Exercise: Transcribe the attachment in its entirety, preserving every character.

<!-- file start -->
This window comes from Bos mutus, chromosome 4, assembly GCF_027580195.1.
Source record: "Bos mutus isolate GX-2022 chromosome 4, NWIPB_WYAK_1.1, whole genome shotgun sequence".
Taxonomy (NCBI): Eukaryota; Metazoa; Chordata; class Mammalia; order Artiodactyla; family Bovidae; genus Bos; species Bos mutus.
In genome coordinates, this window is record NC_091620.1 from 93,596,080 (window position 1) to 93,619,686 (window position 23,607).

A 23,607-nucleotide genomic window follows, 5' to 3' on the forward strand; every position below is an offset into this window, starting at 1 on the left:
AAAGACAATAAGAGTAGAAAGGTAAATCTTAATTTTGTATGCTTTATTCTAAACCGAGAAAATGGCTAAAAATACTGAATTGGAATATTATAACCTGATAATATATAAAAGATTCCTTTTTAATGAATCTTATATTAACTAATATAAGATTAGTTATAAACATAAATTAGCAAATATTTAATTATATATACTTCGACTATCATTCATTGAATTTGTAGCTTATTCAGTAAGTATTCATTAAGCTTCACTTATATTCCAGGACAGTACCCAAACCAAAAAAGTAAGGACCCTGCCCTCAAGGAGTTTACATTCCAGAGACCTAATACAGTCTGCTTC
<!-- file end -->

This window comes from Bos mutus, chromosome 4, assembly GCF_027580195.1.
Source record: "Bos mutus isolate GX-2022 chromosome 4, NWIPB_WYAK_1.1, whole genome shotgun sequence".
Taxonomy (NCBI): Eukaryota; Metazoa; Chordata; class Mammalia; order Artiodactyla; family Bovidae; genus Bos; species Bos mutus.
In genome coordinates, this window is record NC_091620.1 from 93,596,080 (window position 1) to 93,619,686 (window position 23,607).

A 23,607-nucleotide genomic window follows, 5' to 3' on the forward strand; every position below is an offset into this window, starting at 1 on the left:
AAAGACAATAAGAGTAGAAAGGTAAATCTTAATTTTGTATGCTTTATTCTAAACCGAGAAAATGGCTAAAAATACTGAATTGGAATATTATAACCTGATAATATATAAAAGATTCCTTTTTAATGAATCTTATATTAACTAATATAAGATTAGTTATAAACATAAATTAGCAAATATTTAATTATATATACTTCGACTATCATTCATTGAATTTGTAGCTTATTCAGTAAGTATTCATTAAGCTTCACTTATATTCCAGGACAGTACCCAAACCAAAAAAGTAAGGACCCTGCCCTCAAGGAGTTTACATTCCAGAGACCTAATACAGTCTGCTTC